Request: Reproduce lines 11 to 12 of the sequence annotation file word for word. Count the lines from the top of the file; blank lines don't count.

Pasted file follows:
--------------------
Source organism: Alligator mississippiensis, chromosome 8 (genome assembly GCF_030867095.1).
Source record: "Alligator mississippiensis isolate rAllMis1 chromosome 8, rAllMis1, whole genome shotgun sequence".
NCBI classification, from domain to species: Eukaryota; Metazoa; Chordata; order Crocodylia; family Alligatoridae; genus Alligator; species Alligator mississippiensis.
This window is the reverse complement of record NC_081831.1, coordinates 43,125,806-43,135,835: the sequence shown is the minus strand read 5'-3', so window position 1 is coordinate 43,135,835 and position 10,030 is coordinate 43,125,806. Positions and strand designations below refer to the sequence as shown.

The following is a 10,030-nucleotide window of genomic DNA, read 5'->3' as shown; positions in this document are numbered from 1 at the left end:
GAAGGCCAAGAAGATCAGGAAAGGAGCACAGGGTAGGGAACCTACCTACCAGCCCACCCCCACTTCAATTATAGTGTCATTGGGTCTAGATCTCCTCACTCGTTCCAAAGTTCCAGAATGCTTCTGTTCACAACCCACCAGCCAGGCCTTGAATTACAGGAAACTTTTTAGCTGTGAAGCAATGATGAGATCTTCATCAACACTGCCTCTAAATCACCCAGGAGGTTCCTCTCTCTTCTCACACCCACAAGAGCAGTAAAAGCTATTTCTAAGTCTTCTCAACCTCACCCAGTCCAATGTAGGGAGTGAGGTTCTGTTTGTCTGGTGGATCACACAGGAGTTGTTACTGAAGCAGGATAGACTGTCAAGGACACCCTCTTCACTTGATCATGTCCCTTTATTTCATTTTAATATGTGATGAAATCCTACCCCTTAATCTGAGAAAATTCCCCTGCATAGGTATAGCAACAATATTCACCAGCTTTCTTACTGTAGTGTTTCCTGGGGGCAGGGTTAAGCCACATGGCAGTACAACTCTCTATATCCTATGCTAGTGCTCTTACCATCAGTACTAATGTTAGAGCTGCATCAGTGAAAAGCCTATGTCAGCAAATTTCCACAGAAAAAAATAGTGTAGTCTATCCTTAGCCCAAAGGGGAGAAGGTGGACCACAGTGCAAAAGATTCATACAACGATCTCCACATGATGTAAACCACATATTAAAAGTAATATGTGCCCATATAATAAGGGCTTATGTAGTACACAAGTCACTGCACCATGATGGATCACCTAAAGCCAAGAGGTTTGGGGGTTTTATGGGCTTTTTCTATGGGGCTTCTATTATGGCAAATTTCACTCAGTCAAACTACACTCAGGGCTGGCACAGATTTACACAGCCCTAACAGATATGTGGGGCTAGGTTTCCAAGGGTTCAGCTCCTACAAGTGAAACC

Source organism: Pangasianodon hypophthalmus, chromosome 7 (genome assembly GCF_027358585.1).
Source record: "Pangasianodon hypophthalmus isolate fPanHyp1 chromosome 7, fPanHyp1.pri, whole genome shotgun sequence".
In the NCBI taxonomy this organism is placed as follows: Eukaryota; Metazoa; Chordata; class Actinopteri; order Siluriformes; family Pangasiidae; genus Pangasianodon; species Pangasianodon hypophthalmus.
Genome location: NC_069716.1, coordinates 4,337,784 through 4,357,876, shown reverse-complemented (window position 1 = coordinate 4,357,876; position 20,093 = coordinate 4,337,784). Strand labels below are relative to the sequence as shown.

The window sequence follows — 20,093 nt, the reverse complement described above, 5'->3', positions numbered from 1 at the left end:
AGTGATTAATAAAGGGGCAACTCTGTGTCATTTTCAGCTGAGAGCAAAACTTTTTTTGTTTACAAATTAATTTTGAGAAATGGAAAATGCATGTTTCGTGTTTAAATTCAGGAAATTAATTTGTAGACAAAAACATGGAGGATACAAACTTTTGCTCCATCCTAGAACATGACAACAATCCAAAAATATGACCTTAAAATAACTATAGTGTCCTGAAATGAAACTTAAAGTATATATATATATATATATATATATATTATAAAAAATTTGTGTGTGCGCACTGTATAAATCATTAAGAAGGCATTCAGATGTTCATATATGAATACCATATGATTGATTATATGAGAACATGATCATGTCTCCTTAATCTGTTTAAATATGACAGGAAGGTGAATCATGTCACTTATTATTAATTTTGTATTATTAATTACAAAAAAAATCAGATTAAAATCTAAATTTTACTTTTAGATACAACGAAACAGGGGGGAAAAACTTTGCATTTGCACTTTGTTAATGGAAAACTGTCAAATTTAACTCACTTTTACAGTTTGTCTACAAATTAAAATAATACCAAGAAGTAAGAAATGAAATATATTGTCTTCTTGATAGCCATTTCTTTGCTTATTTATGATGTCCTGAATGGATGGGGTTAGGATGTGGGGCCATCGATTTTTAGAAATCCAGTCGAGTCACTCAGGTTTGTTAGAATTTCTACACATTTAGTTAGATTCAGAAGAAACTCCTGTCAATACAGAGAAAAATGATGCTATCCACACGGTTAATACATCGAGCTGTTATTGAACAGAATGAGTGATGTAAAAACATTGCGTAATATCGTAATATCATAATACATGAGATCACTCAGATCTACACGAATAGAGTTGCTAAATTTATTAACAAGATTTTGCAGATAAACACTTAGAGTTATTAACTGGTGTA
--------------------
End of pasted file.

The window sequence follows — 20,093 nt, the reverse complement described above, 5'->3', positions numbered from 1 at the left end:
AGTGATTAATAAAGGGGCAACTCTGTGTCATTTTCAGCTGAGAGCAAAACTTTTTTTGTTTACAAATTAATTTTGAGAAATGGAAAATGCATGTTTCGTGTTTAAATTCAGGAAATTAATTTGTAGACAAAAACATGGAGGATACAAACTTTTGCTCCATCCTAGAACATGACAACAATCCAAAAATATGACCTTAAAATAACTATAGTGTCCTGAAATGAAACTTAAAGTATATATATATATATATATATATATATTATAAAAAATTTGTGTGTGCGCACTGTATAAATCATTAAGAAGGCATTCAGATGTTCATATATGAATACCATATGATTGATTATATGAGAACATGATCATGTCTCCTTAATCTGTTTAAATATGACAGGAAGGTGAATCATGTCACTTATTATTAATTTTGTATTATTAATTACAAAAAAAATCAGATTAAAATCTAAATTTTACTTTTAGATACAACGAAACAGGGGGGAAAAACTTTGCATTTGCACTTTGTTAATGGAAAACTGTCAAATTTAACTCACTTTTACAGTTTGTCTACAAATTAAAATAATACCAAGAAGTAAGAAATGAAATATATTGTCTTCTTGATAGCCATTTCTTTGCTTATTTATGATGTCCTGAATGGATGGGGTTAGGATGTGGGGCCATCGATTTTTAGAAATCCAGTCGAGTCACTCAGGTTTGTTAGAATTTCTACACATTTAGTTAGATTCAGAAGAAACTCCTGTCAATACAGAGAAAAATGATGCTATCCACACGGTTAATACATCGAGCTGTTATTGAACAGAATGAGTGATGTAAAAACATTGCGTAATATCGTAATATCATAATACATGAGATCACTCAGATCTACACGAATAGAGTTGCTAAATTTATTAACAAGATTTTGCAGATAAACACTTAGAGTTATTAACTGGTGTA